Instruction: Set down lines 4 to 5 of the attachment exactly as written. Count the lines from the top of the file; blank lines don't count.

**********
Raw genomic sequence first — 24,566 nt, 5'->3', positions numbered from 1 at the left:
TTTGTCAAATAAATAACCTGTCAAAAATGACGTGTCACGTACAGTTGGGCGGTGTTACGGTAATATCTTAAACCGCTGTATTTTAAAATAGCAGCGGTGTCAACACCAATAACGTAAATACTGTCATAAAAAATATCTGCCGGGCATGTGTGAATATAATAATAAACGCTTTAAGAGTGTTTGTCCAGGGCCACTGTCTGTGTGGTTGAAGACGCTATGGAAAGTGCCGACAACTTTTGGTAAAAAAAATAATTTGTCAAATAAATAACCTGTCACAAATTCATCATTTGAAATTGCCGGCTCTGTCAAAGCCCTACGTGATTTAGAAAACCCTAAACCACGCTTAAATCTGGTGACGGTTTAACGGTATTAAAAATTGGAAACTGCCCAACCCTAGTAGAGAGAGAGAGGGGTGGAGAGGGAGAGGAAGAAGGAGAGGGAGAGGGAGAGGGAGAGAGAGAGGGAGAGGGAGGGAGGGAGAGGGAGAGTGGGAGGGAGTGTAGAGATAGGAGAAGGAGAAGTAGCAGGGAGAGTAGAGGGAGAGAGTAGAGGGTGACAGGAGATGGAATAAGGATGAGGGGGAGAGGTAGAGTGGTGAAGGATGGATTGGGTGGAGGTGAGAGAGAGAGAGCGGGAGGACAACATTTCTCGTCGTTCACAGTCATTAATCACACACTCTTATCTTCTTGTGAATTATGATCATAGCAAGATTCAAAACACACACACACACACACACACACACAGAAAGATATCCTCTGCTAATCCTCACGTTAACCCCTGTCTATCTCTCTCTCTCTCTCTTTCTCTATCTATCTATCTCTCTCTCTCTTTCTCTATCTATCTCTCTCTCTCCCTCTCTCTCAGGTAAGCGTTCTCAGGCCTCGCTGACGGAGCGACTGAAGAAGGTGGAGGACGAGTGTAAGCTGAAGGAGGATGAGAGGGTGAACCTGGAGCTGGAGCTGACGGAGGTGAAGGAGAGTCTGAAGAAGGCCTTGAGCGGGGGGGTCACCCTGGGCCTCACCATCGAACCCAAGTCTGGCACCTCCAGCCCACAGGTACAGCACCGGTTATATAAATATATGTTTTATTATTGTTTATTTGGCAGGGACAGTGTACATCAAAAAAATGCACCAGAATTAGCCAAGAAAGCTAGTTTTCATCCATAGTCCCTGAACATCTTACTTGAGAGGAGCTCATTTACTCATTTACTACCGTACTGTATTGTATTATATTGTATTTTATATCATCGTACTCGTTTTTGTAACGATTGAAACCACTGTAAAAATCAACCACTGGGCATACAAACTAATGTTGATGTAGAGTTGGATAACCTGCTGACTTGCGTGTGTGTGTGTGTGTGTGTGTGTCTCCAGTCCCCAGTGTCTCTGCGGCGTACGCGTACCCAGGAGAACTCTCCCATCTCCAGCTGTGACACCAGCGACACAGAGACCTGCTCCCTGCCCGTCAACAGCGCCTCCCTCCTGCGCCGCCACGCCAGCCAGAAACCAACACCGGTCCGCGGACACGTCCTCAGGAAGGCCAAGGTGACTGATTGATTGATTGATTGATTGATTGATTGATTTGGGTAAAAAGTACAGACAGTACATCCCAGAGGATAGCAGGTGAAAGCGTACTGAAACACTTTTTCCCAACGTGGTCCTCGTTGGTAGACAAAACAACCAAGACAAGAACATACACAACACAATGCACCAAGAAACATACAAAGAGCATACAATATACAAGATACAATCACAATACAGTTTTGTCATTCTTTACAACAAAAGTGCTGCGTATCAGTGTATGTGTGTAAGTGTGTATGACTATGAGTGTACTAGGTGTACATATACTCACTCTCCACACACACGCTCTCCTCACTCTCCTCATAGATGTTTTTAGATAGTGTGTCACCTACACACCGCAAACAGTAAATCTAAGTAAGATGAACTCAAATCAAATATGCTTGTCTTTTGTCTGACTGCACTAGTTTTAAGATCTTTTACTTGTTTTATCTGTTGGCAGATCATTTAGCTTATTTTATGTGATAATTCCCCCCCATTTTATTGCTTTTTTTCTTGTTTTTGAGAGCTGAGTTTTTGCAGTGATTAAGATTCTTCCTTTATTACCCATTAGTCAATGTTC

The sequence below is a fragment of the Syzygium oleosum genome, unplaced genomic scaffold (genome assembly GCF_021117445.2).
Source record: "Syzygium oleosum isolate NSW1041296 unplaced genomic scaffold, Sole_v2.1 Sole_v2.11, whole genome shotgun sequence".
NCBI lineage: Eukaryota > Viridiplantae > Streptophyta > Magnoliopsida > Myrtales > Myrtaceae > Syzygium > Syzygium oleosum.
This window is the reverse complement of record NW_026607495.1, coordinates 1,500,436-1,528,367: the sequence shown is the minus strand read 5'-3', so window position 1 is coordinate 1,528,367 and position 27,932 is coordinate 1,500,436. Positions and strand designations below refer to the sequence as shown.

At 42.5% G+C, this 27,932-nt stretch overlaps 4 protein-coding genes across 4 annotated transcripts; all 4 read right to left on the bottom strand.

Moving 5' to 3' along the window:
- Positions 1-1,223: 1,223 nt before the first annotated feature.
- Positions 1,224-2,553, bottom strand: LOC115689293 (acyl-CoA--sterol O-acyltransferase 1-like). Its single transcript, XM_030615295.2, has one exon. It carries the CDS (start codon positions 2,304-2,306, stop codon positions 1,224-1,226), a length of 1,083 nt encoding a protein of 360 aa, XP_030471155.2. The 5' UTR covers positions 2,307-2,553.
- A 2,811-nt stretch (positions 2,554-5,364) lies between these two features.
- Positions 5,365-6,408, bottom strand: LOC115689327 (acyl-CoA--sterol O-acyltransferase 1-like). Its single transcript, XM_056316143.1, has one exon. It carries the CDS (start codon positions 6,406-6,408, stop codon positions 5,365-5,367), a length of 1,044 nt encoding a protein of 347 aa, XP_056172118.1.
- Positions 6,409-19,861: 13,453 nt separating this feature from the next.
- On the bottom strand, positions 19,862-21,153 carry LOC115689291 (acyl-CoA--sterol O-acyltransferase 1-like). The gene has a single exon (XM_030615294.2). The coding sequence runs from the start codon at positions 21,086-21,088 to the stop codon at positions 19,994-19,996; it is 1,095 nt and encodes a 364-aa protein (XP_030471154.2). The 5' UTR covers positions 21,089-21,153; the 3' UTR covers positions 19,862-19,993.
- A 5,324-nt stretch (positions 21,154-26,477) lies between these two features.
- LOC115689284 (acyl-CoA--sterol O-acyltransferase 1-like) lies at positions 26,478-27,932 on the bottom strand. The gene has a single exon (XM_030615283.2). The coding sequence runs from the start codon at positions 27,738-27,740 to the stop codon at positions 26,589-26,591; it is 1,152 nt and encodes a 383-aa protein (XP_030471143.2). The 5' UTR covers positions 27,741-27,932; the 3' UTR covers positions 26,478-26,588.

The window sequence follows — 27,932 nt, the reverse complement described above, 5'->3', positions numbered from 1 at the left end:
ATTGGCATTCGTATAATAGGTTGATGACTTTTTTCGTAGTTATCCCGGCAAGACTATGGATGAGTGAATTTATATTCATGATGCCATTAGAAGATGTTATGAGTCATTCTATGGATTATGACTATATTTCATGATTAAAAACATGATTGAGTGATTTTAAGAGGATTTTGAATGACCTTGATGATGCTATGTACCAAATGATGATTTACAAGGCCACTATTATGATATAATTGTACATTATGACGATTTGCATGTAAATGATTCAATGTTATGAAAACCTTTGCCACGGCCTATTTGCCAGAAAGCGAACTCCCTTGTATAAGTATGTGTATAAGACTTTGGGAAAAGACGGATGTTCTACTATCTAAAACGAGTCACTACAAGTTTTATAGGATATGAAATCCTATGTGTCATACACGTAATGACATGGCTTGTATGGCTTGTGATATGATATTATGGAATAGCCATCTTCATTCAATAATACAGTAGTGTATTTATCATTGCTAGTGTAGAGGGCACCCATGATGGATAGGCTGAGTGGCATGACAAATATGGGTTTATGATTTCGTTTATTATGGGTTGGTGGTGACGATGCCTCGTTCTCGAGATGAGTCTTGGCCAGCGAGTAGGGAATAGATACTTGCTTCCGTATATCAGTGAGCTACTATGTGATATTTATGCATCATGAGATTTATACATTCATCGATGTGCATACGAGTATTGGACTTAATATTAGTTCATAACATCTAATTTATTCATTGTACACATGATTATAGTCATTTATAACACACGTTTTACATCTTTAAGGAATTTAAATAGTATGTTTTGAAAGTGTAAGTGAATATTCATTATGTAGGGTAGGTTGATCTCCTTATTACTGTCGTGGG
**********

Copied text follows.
Source record: "Syzygium oleosum isolate NSW1041296 unplaced genomic scaffold, Sole_v2.1 Sole_v2.11, whole genome shotgun sequence".
NCBI lineage: Eukaryota > Viridiplantae > Streptophyta > Magnoliopsida > Myrtales > Myrtaceae > Syzygium > Syzygium oleosum.